The ‘Privacy Dinosaur’ urges Facebook users to check their privacy settings
Facebook has introduced a blue cartoon Zuckersaurus-Rex, or some other type of dinosaur, to warn users when they are about to post something publicly.
Facebook has always had an interesting relationship with its users and their privacy.
Now, users who haven’t adjusted their privacy settings will see the dino-message whenever they attempt to share a status update, link or photo that would otherwise be visible to everyone.
Accidentally sharing a public post on Facebook is all too easy. If a user changes the audience of a post on a one-time basis, i.e. to share an update publicly, for example, then all future posts will be made public until the privacy settings are changed again.
Now, under such circumstances, a popup message will be displayed, saying:
Sorry to interrupt. You haven’t changed who can see your posts lately, so we just wanted to make sure you’re sharing this post with the right audience. (Your current setting is Public, though you can change this whenever you post.)
The message then asks for confirmation of whom the user would like to share the post with – friends only, or everyone.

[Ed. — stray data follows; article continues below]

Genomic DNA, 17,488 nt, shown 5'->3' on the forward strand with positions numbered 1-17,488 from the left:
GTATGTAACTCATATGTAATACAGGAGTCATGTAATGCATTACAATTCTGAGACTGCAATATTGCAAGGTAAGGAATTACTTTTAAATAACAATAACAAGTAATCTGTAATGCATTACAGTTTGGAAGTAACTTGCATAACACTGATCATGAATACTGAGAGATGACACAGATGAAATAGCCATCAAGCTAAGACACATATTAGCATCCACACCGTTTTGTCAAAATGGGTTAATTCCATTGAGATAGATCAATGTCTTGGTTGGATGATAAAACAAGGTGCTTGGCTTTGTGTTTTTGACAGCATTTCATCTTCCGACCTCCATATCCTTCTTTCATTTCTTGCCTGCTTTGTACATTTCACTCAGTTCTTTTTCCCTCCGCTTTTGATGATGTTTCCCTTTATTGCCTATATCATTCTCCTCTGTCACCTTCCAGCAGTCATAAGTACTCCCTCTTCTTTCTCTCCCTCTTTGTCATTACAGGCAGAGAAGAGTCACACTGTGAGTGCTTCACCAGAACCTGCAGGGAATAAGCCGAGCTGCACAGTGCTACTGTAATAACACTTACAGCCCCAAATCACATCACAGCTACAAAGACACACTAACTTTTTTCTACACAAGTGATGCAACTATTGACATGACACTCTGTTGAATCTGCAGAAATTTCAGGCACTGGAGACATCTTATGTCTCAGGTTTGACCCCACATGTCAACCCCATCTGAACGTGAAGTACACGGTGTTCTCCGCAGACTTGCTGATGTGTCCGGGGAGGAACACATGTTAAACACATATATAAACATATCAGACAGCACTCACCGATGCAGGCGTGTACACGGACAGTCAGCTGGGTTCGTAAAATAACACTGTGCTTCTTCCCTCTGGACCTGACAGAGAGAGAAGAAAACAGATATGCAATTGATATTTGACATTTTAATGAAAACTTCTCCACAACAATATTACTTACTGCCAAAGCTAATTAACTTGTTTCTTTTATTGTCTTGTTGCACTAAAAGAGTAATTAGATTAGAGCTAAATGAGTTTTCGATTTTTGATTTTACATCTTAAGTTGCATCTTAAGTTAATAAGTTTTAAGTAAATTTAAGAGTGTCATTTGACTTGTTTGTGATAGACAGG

This privacy check is a welcome addition that should help users manage their settings, as well as generate some positive PR for the company, as it has also been endorsed by privacy advocates, including the International Association of Privacy Professionals, which tweeted:
Are we the only ones who get pumped about seeing Facebook’s privacy dinosaur in action? http://t.co/1lDTM9Qv8M
— IAPP (@PrivacyPros) March 24, 2014
Whether the dinosaur message is here to stay is not known at this time though – the company says the new feature is nothing more than an experiment.
A spokesperson for Facebook said:
We frequently test new ways to help ensure people are sharing with who they want to on Facebook.
Whatever happens with the dinosaur message, checking your privacy settings remains vitally important and is something that everyone should do, as evidenced by recent stories, such as the girl who lost her father an $80,000 settlement after bragging of the win on Facebook.
Even those on the wrong side of the law could benefit from knowing who they are sharing updates with, as in the cases of Marcin Zendarski who posted pictures of the cannabis he had grown in his prison cell, and alleged burglar Rolando Lozano who discovered that even the police know how to use social media.
How to check your Facebook privacy settings
So, to check your own privacy settings on a desktop machine, click the padlock icon found on the upper right of your screen and then click on “Who can see my stuff?”
If you are using a mobile iOS app, you can tap on “More” on the bottom right and then scroll down to “Privacy shortcuts.”
Users of the Facebook Android app can tap the “hamburger” icon, found on the top left of the screen, and then navigate down to privacy settings.
For even more advice on staying safe and secure on Facebook, Naked Security readers can check out our first 5 tips as well as these additional 5 nuggets of advice, and don’t forget to follow us on Facebook to get the latest security news, advice and opinion.
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